Fig. 1
CD36 mediates cell-specific responses. (A) In endothelial cells, CD36 inhibits angiogenesis induced by growth factors, such as fibroblast growth factor 2 (FGF2) and vascular endothelial growth factor (VEGF), and promotes apoptosis. (B) In macrophages ...

CD36 as a Pattern Recognition Receptor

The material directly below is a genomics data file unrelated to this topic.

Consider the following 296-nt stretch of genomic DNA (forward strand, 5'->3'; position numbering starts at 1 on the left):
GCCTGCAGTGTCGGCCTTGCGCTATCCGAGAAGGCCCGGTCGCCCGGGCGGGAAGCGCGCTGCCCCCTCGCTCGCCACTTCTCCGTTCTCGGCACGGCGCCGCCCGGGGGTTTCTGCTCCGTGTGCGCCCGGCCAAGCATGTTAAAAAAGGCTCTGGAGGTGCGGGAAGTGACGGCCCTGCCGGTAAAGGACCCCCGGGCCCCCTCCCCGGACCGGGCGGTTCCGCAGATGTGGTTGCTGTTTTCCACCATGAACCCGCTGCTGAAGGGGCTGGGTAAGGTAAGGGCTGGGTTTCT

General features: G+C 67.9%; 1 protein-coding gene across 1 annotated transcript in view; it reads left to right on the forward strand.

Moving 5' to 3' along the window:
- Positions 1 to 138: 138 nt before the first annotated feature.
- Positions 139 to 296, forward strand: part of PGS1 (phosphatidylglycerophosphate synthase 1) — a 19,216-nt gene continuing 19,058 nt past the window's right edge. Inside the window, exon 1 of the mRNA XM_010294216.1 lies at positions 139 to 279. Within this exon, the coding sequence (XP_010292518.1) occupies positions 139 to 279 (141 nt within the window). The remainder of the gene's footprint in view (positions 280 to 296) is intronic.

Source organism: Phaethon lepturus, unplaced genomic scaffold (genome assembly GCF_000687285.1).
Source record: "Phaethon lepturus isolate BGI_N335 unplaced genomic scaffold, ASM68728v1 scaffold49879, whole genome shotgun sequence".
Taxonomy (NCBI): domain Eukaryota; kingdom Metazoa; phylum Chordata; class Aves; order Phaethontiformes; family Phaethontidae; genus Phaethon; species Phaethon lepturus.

CD36 functions as a scavenger receptor— that is, a pattern-recognition receptor—on phagocytic cells (15). In addition to CD36, scavenger receptors include the structurally unrelated proteins SRA, CLA-1, lectinlike oxidized low-density lipoprotein receptor (LOX)–1, macrophage receptor with collagenous structure (Marco), Toll-like receptors (TLRs), and CD68, among others. These proteins evolved with the innate immune system as primitive receptors that recognized and helped the organism eliminate foreign agents (for example, bacteria, parasites, and viruses) during an infection (16, 17). The hallmark of these receptors is their ability to recognize specific classes of molecular patterns presented by pathogens or by pathogen-infected cells. CD36 recognizes specific lipid and lipoprotein components of bacterial cell walls (18)—particularly those of staphylococcal and mycobacterial organisms (19), β-glucans on fungal species (20), and erythrocytes infected with falciparum malaria (4, 21)—and thereby triggers a reaction that results in opsonin-independent pathogen internalization. As with many other scavenger receptors, CD36 also recognizes endogenously derived ligands, including apoptotic cells (2224), shed photoreceptor outer segments (25, 26), oxidatively modified lipoproteins (15, 27), glycated proteins, and amyloid-forming peptides (28, 29). Studies of model organisms have shown that scavenging is an evolutionarily ancient function of CD36. For example, the protein products of the Drosophila croquemort (30, 31) and peste (19) genes are CD36 orthologs present on blood cells and are involved in recognition and clearance of apoptotic cells and mycobacteria, respectively. CO3F11.3, an ortholog on cells of the worm Caenorhabditis elegans, participates in the innate immune response to fungi (20).